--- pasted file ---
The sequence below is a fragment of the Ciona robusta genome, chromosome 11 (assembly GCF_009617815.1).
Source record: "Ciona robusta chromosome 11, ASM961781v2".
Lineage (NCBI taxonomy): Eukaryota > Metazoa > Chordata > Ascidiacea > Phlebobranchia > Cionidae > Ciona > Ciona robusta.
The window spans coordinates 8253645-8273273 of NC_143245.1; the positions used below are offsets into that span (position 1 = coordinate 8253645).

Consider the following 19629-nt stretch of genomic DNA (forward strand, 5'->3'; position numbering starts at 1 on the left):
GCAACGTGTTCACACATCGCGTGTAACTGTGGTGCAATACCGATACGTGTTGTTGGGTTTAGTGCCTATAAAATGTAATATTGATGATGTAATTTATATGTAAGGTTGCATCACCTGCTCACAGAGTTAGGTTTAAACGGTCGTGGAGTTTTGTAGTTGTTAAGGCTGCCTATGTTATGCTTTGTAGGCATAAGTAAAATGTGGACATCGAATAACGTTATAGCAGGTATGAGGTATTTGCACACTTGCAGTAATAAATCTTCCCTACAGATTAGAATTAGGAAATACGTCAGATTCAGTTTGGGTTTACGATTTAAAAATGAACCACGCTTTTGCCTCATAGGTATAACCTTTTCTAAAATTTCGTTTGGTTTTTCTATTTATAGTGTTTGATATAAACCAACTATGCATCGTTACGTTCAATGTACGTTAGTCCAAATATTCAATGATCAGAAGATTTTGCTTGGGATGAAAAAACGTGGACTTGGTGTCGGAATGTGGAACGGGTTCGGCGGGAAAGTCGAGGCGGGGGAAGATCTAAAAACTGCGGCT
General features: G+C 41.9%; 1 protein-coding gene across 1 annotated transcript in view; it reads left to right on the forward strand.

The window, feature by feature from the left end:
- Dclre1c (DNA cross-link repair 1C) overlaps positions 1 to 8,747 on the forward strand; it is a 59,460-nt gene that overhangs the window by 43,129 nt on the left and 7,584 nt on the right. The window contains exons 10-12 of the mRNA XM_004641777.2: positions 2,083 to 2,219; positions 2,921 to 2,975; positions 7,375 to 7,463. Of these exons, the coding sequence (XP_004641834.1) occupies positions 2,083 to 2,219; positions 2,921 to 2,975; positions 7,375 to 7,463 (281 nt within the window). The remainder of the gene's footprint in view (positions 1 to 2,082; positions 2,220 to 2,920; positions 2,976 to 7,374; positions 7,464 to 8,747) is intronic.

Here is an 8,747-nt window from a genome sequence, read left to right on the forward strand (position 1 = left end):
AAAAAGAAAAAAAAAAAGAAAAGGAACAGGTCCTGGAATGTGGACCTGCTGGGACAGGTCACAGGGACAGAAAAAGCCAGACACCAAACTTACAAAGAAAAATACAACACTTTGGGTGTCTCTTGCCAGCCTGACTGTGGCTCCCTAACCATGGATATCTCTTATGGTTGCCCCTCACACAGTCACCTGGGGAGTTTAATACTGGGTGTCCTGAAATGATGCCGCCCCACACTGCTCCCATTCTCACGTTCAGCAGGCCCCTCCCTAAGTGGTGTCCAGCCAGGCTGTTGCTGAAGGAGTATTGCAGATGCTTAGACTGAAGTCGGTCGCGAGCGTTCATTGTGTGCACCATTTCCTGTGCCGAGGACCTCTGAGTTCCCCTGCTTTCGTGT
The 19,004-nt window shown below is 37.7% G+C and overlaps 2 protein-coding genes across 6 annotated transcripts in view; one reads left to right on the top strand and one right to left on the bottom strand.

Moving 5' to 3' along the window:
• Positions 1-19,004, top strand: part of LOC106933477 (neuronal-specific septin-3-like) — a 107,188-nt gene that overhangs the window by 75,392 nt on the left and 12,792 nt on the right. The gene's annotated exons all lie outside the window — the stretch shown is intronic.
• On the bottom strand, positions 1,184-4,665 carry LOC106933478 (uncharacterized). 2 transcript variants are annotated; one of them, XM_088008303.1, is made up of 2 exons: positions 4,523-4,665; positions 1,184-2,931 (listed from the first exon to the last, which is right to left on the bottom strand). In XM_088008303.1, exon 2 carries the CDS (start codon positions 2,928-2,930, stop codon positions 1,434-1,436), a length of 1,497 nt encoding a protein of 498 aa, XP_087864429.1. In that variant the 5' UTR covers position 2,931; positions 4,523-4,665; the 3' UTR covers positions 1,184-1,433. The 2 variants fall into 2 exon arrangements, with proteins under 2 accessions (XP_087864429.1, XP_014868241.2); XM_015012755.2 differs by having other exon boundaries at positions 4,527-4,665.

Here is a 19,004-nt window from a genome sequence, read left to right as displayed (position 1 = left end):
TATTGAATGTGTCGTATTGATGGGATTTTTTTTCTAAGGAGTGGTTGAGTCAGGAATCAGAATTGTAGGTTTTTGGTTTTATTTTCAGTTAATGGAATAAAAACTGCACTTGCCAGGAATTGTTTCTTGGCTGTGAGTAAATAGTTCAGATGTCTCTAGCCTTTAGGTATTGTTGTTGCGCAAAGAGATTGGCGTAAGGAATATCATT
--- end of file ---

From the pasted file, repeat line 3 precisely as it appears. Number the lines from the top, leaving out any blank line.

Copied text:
Lineage (NCBI taxonomy): Eukaryota > Metazoa > Chordata > Ascidiacea > Phlebobranchia > Cionidae > Ciona > Ciona robusta.